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Collateral warranties

collateral warranties

In our experience, the purpose of a collateral warranty is often misunderstood. In this article, we explain the purpose of a collateral warranty and some key points.

What is a collateral warranty?

In the normal course of the development of a project a (for example) funder, tenant or purchaser (a “Beneficiary”) does not enter into a direct contract with a consultant (e.g. an architect or structural engineer), contractor or subcontractor (a “Service Provider”); this is usually left to a developer and/or building contractor to arrange.

A collateral warranty provides a Beneficiary with a direct contractual link with the Service Provider which would not otherwise exist. This provides a Beneficiary with additional ‘security’ should there be any issues with the progress of the works by the Service Provider or in the event of defects in the works.

Why are collateral warranties so important?

Generally speaking, a collateral warranty imposes the following obligations on a Service Provider:

  1. An obligation to comply with the terms of the underlying appointment (such as a building contract, subcontract or professional appointment);
  2. An obligation to not exercise its rights to terminate the underlying appointment without first giving the Beneficiary a certain amount of notice, during which period the Beneficiary may choose to ‘step-in’ to the employing party’s place in the underlying appointment;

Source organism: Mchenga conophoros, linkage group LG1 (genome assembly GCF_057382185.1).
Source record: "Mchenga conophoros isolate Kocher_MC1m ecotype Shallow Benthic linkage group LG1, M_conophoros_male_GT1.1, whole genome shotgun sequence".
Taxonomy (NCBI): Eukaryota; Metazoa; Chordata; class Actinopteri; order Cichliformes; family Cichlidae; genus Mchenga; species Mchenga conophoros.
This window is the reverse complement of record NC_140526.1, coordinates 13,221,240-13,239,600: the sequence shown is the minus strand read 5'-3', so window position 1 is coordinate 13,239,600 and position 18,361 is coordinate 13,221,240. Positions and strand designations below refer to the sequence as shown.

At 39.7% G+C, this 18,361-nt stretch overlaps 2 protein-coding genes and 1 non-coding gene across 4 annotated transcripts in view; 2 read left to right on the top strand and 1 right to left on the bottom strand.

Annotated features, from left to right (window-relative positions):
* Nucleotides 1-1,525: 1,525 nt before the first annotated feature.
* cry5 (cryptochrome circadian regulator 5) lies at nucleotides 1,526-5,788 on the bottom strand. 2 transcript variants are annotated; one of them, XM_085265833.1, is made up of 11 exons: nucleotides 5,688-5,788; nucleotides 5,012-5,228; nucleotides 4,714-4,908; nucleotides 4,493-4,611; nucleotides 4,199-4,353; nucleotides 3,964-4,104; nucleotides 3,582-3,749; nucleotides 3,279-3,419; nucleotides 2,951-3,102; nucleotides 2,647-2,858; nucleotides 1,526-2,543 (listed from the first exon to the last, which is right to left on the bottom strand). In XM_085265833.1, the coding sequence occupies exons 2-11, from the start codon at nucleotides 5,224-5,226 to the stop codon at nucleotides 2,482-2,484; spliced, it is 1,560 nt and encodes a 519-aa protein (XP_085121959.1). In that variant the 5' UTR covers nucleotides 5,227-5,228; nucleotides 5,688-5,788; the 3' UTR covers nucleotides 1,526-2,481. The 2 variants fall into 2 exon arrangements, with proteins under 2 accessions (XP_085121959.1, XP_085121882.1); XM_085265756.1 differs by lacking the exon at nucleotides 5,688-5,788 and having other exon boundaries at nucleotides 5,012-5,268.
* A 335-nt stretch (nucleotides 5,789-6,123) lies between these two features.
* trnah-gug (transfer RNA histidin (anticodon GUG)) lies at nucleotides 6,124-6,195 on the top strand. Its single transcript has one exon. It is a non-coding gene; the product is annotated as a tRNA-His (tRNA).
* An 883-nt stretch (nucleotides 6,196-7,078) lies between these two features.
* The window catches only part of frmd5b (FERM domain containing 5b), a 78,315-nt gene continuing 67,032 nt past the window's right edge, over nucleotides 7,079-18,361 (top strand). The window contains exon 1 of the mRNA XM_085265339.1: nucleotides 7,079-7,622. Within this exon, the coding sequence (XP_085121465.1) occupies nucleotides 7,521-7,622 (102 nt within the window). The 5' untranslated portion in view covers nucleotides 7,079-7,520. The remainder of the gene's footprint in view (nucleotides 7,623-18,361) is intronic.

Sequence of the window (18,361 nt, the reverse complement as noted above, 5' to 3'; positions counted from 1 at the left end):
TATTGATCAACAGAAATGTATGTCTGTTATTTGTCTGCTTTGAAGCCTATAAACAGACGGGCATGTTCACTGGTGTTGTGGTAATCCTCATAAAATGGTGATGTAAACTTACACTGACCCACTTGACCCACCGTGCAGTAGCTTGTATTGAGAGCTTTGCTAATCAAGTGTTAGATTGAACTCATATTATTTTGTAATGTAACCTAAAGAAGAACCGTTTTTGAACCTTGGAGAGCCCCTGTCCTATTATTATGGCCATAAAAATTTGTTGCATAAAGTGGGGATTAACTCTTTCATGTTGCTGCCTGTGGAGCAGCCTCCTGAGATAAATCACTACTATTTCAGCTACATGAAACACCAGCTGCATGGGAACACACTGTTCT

3. An obligation to grant the Beneficiary an intellectual property licence over the Service Provider’s drawings, calculations etc;
  4. An obligation to maintain professional indemnity insurance.

By way of example only, a collateral warranty allows a Beneficiary to:

  1. Bring a claim in contract against the Service Provider for defective works which has caused the Beneficiary a loss. The importance of being afforded the right to bring a claim in contract, as opposed to tort, is that it makes for a more straightforward claim and the ‘measure of damages’ which the Beneficiary can claim is higher in contract than it would be in tort;
  2. (If the Service Provider is seeking to terminate the underlying appointment as a result of a breach by the employing party (for example, non-payment of an invoice)) within an agreed period of time, step-in to the shoes of the ‘employer’ in the underlying appointment, rectify the breach and ensure that any delay to the overall project is mitigated as far as possible; this can have a significant effect on borrowing costs.

A Beneficiary will have, in all likelihood, rights in the agreement which it has signed with its developer, landlord etc. which is likely to be the Beneficiary’s first port of call in the event of a default by the Service Provider. However, if the developer, landlord etc. was to become insolvent and/or could not satisfy any damages award, then without a collateral warranty it is very difficult for a Beneficiary to recover any loss from, and/or mitigate delays in the project caused by, the Service Provider.